Because of this great work with the characters, when the horror elements do seep their way in, you’re scared not just because of what you’re seeing, but because of how they may affect the people you’ve grown attached to and how they may be exploited by those you don’t trust. You’re also scared because of the connections the frights have to the show’s themes and how they reveal who the real monsters are. Plus, when you do figure out what’s going on and the true nature of the threats involved, you realize that Midnight Mass is an ingenious modern spin on a classic horror subject that was sneakily hidden in plain sight. Even if you never piece this together – and it’s subtle enough that some may not – the gothic atmosphere and visceral violence near the end of the series are more than enough to send the chills down your spine. The final episode is scary not just because of the amplified stakes, but because of why they’re happening, how certain characters react, and even parallels made to the forced spreading and exclusivity of religious cults.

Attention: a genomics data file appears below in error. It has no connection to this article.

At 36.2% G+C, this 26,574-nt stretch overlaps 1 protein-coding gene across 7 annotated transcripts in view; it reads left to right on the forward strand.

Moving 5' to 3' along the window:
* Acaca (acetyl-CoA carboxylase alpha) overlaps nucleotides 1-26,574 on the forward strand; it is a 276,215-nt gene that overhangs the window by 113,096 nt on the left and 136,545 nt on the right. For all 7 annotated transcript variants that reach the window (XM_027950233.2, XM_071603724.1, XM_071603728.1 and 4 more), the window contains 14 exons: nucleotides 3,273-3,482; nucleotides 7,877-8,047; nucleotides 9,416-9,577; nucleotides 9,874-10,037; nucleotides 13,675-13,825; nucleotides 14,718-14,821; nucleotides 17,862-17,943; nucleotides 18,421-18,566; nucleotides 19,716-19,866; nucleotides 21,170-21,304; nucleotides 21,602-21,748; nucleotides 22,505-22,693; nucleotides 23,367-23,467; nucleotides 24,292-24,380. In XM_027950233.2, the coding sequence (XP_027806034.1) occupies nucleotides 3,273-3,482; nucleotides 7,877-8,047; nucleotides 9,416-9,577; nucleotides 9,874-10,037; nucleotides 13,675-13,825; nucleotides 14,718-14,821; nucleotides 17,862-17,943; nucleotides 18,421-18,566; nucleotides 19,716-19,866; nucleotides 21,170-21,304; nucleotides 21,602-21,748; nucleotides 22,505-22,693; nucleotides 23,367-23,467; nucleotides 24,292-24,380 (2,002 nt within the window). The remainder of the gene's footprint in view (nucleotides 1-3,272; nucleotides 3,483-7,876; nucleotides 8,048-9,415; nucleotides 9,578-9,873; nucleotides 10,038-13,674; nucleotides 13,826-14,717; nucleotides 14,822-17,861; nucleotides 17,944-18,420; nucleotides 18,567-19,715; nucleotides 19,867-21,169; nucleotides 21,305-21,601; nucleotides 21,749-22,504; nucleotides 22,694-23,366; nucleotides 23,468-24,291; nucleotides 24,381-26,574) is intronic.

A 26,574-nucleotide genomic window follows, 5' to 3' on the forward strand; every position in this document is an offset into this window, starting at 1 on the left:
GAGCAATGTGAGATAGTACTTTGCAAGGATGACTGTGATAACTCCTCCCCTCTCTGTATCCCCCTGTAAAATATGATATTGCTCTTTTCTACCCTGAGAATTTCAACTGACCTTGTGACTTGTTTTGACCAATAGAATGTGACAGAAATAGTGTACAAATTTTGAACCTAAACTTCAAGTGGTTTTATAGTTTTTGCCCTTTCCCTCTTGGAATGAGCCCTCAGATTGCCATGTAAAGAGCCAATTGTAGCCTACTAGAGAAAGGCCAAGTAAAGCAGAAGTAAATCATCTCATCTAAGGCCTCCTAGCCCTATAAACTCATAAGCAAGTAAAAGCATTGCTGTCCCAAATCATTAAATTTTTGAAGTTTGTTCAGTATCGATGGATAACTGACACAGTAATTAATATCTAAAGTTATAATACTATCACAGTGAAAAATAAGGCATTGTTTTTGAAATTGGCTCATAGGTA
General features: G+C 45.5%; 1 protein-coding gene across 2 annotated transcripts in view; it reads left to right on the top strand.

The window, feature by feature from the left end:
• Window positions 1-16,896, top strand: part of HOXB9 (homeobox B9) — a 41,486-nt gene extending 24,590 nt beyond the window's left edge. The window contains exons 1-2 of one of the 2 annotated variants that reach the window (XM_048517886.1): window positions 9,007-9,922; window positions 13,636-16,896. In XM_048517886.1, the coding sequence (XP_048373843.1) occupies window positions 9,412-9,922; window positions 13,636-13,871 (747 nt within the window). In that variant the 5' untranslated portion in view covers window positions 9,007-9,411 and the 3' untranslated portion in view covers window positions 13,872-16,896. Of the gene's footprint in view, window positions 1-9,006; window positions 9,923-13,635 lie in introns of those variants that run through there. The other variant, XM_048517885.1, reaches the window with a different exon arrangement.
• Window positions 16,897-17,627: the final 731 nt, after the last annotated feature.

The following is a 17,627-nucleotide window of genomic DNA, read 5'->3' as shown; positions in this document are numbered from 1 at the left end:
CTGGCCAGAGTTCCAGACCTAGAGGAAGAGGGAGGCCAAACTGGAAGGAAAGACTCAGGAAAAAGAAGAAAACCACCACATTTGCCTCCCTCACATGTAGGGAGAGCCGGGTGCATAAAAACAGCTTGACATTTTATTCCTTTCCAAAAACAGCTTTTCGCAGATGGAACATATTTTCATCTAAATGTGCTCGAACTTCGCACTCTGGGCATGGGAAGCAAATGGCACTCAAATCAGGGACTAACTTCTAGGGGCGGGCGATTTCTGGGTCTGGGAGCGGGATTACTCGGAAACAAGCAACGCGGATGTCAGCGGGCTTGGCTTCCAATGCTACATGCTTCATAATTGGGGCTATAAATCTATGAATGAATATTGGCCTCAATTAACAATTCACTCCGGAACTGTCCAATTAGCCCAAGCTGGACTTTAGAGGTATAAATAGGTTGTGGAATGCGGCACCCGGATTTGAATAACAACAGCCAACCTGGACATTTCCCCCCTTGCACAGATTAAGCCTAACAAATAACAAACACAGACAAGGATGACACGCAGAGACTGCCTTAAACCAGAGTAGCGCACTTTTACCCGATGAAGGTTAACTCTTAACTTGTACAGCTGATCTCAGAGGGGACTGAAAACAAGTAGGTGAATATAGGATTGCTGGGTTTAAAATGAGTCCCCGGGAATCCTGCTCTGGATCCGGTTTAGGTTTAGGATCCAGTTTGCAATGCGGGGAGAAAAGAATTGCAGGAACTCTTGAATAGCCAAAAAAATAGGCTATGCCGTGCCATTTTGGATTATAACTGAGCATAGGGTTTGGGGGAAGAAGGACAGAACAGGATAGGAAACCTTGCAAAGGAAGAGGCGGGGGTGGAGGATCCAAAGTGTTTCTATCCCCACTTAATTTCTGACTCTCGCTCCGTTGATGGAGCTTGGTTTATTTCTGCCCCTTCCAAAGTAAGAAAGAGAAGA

Flanagan once again collaborates with cinematographer Michael Fimognari. As always, Fimognari creates a murky, dreary-looking environment that further fuels the nightmarish undertones, yet somehow is still pleasing to look at. He shoots the nighttime sequences gorgeously, which is most noticeable in Episode 6 when the town are walking to the titular midnight mass by candlelight. The lighting and shadows also play a big part in heightening your anxiety by either hiding something in the shadows with just the slightest glimpses visible, or by lighting a character to make them look as creepy as possible (the final episode thrives on that). The score by Taylor Stewart and Andrew Grush is sparingly used, but it works well when it shows up, as do the visual effects for the more supernatural imagery.